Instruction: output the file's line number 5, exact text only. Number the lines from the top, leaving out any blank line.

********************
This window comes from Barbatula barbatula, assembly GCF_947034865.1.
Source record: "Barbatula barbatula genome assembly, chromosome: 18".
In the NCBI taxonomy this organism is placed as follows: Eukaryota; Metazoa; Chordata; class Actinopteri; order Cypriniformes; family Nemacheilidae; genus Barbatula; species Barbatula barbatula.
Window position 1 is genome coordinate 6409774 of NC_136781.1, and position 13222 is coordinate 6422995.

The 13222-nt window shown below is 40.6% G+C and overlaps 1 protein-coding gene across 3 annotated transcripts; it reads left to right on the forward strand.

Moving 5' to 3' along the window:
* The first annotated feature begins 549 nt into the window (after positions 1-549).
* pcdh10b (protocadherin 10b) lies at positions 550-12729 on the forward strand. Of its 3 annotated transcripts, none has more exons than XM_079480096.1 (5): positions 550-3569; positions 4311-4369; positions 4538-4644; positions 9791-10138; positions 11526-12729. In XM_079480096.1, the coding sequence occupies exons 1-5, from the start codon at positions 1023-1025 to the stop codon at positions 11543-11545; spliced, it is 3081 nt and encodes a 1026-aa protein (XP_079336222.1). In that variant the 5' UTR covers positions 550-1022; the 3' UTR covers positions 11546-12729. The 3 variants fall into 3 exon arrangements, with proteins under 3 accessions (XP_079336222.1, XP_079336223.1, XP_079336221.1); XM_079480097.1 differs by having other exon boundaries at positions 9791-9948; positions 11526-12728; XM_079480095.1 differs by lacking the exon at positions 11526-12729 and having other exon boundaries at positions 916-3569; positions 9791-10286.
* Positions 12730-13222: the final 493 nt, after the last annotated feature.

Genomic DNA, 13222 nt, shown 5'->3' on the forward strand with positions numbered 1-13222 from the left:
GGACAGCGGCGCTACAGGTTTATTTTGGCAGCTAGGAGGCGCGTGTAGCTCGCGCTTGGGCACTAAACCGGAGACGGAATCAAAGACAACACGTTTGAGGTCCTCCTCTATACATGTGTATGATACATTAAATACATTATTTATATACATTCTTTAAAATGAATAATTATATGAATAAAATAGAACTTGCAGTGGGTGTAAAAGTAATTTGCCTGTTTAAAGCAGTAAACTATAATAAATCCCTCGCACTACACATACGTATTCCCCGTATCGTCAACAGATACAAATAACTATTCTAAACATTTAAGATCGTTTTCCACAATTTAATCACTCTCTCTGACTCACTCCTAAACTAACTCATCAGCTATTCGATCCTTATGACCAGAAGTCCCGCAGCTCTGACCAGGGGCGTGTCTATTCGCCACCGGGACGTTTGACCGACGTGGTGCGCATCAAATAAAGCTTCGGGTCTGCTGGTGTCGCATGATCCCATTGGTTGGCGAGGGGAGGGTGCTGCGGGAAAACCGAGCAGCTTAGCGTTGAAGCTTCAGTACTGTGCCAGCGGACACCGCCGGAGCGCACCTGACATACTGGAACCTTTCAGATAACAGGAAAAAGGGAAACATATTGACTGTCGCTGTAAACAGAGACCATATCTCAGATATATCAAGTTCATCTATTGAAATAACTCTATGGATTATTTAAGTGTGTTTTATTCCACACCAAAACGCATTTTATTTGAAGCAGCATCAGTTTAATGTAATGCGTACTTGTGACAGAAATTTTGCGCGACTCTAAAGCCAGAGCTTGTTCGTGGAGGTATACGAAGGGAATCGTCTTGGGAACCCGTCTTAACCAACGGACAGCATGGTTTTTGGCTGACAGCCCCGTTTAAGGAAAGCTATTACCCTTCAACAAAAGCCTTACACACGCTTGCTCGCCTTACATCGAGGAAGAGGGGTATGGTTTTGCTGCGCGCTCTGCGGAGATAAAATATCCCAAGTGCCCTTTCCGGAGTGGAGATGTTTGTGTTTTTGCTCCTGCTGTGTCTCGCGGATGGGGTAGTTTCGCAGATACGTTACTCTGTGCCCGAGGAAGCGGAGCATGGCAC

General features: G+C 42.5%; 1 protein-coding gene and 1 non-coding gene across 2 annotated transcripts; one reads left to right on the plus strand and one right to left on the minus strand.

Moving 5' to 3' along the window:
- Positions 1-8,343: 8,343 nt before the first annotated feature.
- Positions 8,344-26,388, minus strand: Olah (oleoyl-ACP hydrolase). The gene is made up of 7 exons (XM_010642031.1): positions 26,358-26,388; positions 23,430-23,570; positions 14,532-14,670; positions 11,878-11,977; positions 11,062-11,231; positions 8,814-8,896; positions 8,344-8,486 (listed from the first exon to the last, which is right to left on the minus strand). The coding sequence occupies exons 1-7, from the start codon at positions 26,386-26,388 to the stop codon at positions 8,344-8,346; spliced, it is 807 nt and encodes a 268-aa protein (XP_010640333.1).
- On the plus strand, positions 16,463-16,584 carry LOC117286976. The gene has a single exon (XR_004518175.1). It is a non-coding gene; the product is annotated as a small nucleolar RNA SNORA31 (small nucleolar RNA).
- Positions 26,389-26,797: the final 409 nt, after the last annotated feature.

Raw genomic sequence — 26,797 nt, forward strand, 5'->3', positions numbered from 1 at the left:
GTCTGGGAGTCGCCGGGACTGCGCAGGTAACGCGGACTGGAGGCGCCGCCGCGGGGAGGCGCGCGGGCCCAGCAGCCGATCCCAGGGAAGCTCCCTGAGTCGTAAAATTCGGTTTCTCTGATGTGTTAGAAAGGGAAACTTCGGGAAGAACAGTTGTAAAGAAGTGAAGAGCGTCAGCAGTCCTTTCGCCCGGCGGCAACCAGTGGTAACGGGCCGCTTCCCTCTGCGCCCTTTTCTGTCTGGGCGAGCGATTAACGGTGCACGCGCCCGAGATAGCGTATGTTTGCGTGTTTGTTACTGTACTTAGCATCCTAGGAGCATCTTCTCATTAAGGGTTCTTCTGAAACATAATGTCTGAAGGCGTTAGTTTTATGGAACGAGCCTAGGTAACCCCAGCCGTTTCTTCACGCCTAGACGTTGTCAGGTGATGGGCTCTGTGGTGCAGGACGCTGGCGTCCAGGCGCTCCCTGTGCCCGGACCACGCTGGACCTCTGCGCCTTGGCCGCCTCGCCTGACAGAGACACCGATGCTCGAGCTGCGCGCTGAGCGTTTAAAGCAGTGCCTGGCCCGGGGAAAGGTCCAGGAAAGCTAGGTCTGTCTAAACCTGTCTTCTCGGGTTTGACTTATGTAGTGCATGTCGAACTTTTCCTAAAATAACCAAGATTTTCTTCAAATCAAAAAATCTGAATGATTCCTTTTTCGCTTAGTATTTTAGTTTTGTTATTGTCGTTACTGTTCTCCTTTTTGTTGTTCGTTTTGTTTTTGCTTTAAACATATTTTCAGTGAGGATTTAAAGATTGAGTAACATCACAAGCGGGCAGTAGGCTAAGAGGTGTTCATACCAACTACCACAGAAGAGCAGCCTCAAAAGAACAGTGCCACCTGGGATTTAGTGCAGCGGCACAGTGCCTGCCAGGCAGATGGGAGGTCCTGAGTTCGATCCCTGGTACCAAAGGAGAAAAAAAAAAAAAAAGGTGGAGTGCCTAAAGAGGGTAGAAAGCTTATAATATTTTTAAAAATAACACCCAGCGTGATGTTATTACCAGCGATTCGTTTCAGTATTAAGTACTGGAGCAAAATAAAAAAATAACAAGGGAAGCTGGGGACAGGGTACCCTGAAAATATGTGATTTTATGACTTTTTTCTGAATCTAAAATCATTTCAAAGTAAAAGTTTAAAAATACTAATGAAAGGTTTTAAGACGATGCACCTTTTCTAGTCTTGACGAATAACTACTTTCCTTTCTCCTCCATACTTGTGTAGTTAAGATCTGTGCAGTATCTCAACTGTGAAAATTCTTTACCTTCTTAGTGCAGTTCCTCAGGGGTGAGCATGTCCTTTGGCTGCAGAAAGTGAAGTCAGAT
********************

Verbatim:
The 13222-nt window shown below is 40.6% G+C and overlaps 1 protein-coding gene across 3 annotated transcripts; it reads left to right on the forward strand.